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Relax: It will be OK

Entry 2011, on 2019-11-07 at 20:15:24 (Rating 3, Comments)

If you still read or view mainstream media you might be excused for thinking that the world is in a really dark place, that we have unprecedented problems, and that society in general is worse than it ever has been before. But, while there are certainly problems which we need to be cognisant of, things really aren't that bad. The issues which are being highlighted tend to be either nowhere near as bad as they are portrayed, or not really issues at all because we are just paying attention to things which were ignored in the past, or they might even completely non-existent.

So many of the apparently serious problems we are facing are more the result of increased sensitivity and vigilance - sometimes to the point of creating problems where none really exist - rather than anything genuinely serious. And the real problems are so misrepresented and trivialised that they are difficult to take seriously for many people.

Sometimes the truth of a matter is well illustrated in fiction, satire, or humour. And in this case I have several political cartoons illustrating this phenomenon which I think are useful...

In the first one, the main character is sitting in front of his TV watching the news and the news presenter is demanding to know "what can we do to lessen the grip of fear from terrorism?". The character simply turns the TV off, followed by a smug grin.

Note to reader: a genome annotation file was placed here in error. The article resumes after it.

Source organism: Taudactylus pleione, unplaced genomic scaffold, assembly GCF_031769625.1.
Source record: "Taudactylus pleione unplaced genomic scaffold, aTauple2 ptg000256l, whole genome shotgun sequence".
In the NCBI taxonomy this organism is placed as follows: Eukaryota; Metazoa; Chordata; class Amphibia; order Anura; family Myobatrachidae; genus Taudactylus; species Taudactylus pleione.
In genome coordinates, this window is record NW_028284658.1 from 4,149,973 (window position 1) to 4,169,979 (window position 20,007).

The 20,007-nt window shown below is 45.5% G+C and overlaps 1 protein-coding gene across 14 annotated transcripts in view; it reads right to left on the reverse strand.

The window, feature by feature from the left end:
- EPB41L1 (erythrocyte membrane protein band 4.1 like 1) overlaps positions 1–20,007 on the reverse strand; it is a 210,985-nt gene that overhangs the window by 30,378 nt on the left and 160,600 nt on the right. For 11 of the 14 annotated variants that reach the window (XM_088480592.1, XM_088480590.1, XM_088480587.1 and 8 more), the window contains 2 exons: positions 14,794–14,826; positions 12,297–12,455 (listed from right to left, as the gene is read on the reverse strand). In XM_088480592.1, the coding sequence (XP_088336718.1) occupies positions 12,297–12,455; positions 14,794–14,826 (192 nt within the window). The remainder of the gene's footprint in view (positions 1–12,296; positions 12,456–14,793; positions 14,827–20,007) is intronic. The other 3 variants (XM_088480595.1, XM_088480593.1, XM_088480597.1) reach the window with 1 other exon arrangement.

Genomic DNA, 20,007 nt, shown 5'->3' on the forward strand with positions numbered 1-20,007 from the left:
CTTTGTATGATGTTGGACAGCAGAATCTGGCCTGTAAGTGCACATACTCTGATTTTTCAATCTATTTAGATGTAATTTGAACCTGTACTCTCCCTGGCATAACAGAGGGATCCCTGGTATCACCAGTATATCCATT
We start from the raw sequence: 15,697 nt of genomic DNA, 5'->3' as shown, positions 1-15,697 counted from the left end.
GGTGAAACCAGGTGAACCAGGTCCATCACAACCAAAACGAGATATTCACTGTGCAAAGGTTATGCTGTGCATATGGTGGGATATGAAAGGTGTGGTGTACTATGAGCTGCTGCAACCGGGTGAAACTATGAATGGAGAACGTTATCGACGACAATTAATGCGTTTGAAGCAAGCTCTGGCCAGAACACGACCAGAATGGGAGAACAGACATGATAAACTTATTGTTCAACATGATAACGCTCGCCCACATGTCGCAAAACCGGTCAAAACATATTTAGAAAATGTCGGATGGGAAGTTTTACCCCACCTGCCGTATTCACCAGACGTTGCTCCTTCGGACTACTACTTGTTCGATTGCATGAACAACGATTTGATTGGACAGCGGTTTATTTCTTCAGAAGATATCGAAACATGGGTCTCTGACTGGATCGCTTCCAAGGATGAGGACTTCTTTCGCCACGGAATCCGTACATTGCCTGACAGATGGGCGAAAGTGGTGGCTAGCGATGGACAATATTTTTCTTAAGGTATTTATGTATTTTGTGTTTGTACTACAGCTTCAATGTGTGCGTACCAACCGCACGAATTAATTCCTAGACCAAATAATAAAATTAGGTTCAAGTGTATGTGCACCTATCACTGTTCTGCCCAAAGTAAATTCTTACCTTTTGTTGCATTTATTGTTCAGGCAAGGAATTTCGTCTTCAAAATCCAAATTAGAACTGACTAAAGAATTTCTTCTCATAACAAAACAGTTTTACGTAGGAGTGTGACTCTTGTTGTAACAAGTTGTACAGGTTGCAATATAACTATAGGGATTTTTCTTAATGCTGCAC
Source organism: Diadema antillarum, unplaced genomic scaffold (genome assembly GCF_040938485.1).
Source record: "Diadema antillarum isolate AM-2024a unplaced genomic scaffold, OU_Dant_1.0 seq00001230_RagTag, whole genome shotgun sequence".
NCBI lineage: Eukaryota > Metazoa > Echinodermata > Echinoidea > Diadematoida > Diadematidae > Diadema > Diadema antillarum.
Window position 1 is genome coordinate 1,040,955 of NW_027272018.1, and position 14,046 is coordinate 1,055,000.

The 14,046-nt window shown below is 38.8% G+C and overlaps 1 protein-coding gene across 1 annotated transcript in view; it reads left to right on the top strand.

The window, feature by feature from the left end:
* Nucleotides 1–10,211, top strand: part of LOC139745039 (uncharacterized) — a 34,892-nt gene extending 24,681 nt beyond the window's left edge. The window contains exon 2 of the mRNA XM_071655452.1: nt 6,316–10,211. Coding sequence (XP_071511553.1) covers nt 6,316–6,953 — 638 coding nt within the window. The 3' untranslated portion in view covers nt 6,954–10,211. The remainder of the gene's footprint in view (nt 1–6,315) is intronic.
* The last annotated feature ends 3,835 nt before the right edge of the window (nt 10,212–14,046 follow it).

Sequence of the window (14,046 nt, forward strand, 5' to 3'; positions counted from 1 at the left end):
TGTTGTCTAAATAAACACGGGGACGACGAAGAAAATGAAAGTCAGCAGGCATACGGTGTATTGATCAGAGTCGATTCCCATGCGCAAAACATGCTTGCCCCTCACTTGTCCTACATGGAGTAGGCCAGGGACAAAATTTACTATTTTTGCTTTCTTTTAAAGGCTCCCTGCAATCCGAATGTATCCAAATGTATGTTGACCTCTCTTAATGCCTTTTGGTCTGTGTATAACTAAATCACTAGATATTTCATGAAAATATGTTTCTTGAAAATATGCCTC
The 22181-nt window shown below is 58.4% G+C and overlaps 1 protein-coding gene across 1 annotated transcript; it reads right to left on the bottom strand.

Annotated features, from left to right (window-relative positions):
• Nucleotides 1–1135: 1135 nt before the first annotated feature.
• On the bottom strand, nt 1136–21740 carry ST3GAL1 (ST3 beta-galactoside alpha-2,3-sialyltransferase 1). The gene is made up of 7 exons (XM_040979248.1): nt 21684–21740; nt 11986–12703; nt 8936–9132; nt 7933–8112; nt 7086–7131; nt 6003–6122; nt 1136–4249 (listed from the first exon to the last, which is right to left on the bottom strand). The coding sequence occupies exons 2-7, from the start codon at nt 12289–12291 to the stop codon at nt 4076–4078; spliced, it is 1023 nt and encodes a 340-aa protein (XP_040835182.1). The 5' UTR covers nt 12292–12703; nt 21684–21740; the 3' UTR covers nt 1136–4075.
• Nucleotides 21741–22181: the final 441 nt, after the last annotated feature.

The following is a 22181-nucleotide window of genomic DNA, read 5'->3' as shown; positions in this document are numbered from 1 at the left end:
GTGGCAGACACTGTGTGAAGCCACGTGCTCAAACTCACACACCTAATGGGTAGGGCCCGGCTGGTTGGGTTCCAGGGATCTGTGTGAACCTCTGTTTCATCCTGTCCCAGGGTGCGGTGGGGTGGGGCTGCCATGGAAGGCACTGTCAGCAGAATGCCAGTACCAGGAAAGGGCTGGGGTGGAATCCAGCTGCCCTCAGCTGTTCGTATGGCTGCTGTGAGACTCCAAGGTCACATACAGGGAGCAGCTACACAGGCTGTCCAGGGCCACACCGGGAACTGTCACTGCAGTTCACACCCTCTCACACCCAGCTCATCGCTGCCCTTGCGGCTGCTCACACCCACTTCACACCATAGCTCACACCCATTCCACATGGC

There is little doubt that the mainstream media horribly distort the relative importance of events. Why they do this is difficult to establish, but creating sensational headlines to get more clicks and greater ad revenue must be one reason. Another might be that most media are very politically biased and emphasise stories to reflect this. The danger of terrorism in most Western countries is very small, so the news media are certainly responsible for a lot of the fake fear, as the cartoon suggests.

Then there's a comparison of feminists now and in the past. The first photo shows an historic photo, titled "feminism then" with a woman holding a sign reading "votes for women." The second photo is titled "feminism now" and shows a "feminist" holding a sign which reads "proud slut."